Growing up with vitiligo, a skin condition which causes the loss of pigment in the skin, there was nothing that Andrea Thomas wanted more than to not be seen as different from everyone else. But her “difference” has now set her apart as a game changing model who is redefining the industry’s standard of beauty. “I feel both honored and validated that I’m allowed to normalize vitiligo in the beauty and fashion industries in some small way. It’s not the most important issue in the world but I know what it could mean for someone else feeling alone.”
Thomas was recently featured in swimwear brand Summersalt’s groundbreaking “Every Body is a Beach Body” campaign and told us how she’s “changing the game” as a model and why inclusivity and diversity are about more than just representation.
How did you become part of Summersalt’s beach body campaign?
One of the co-founders, Reshma Chamberlin, believes she saw a photo of me from another campaign on Instagram. Summersalt reached out to my agency (We Speak) and requested two other models as well.
What was it like shooting the campaign with other incredible women who are also challenging beauty norms?
It was definitely one of the most fun shoots I’ve been a part of. It was shot over several days so I didn’t meet or know every one involved until the campaign launched. The women I did meet are from all different walks of life and doing really amazing things. Seeing all of our photos lined up together definitely gave me a sense of pride to be a part of this campaign.
How did growing up with vitiligo affect you?
Growing up, I knew I was different but all I wanted was to be the same as everyone else. I really did not embrace it and I think that was due to the unwanted attention it gave me. I hated being stared at or for my skin to be discussed. It was definitely a journey to learn that being different in any small or large way can be an advantage. I think some days can still be hard but like any person I have to find peace with my struggles every day and remember that having vitiligo is just one part of my story. I’ve learned to be more compassionate towards others, more forgiving of my own appearance, more accepting of change. I’m able to educate people which means a lot to me.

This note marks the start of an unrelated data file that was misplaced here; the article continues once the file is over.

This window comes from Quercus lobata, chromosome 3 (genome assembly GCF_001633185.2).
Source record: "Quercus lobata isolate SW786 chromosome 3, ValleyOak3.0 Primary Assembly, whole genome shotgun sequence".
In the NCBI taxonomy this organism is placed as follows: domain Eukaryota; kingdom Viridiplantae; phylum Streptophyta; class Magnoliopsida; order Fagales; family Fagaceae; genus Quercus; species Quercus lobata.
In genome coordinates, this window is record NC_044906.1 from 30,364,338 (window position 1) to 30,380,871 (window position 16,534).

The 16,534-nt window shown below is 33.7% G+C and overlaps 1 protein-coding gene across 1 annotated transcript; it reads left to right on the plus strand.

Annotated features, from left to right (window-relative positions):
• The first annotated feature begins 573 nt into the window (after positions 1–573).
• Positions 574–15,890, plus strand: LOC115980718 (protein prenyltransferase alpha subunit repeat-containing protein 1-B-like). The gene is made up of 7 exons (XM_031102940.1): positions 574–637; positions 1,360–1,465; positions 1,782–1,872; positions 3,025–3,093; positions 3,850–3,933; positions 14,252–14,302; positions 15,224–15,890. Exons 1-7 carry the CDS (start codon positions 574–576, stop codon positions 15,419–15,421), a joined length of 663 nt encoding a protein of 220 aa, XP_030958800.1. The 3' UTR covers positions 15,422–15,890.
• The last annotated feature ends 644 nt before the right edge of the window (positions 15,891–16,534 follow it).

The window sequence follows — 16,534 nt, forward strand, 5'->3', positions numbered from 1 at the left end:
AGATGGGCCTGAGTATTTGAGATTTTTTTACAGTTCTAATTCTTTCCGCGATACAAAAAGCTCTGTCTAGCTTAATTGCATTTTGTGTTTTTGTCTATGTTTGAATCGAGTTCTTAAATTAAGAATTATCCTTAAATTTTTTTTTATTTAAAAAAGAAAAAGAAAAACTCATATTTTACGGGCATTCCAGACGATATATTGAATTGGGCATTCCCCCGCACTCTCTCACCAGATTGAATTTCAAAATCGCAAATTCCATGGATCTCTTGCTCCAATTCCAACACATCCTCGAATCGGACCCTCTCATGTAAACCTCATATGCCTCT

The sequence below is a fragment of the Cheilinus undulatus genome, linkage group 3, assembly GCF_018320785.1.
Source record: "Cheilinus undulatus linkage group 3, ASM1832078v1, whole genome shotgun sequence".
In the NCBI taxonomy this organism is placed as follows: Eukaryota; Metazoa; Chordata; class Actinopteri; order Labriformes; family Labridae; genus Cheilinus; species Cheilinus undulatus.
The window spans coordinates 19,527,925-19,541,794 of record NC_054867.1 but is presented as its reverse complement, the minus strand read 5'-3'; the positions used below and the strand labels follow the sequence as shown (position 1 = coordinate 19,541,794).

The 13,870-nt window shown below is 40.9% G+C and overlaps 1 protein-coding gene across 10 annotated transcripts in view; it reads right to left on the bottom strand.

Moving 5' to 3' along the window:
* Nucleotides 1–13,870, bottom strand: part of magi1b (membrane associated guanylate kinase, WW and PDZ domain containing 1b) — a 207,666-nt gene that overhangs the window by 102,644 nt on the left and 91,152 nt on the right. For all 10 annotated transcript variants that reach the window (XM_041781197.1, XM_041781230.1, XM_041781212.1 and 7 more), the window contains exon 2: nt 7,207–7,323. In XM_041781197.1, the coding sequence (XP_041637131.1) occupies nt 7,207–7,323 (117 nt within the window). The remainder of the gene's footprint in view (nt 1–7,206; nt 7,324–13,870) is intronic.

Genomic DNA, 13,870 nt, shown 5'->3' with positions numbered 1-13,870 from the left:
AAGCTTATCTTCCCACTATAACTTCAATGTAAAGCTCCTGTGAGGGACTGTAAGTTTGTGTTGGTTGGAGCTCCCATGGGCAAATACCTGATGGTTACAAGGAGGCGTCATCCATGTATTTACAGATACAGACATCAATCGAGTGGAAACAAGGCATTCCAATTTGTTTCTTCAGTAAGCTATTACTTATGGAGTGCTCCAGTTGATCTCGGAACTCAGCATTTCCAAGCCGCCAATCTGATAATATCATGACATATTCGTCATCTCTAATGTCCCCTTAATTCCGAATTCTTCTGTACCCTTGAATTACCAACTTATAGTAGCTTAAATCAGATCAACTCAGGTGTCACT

What does it mean to be recognized as a “game changing model”?
There will always be people who wonder “why is she a model?” but at the same time I have gotten messages from people saying they feel a sense of relief and deep happiness when they come across my photos. That is what changes the game to me, showing people that you don’t have to hide parts of yourself for the benefit of others and that it is possible to live your life fully and the way you want to. Beauty is so much more than what the industry shows us it is and I really applaud brands that want to represent more faces — it is definitely a positive change.
Inclusivity has become the new buzz word in both the fashion and beauty industries. In what ways are brands getting it right and in what ways are they missing the mark?
I think Nike is getting it right for sure. I think the mannequins are great. Inclusivity and diversity — yet another great buzz word — are about so much more than just representation. It’s about making products that suit every body and making their needs a part of the conversation. I think brands that still believe exclusivity are what makes them highly sought after are really missing the mark. People are tired of conforming or patiently waiting for someone to cater to their needs. And there are more and more brands who are taking notice of all skin types and body types so people will take their dollars elsewhere. (Ahem, Victoria’s Secret).
Your modeling career is really taking off! What are some goals/dreams you’d like to achieve?
Thanks! I don’t really like to share them out loud (superstitious of me) but I want to continue to put myself out there. I would love to work with more swimwear and sportswear brands, more beauty brands and more fashion magazines but I am content with what I’ve done so far and it really depends on the industry. Most importantly, I would love some opportunities to write for and to work with teens and children.
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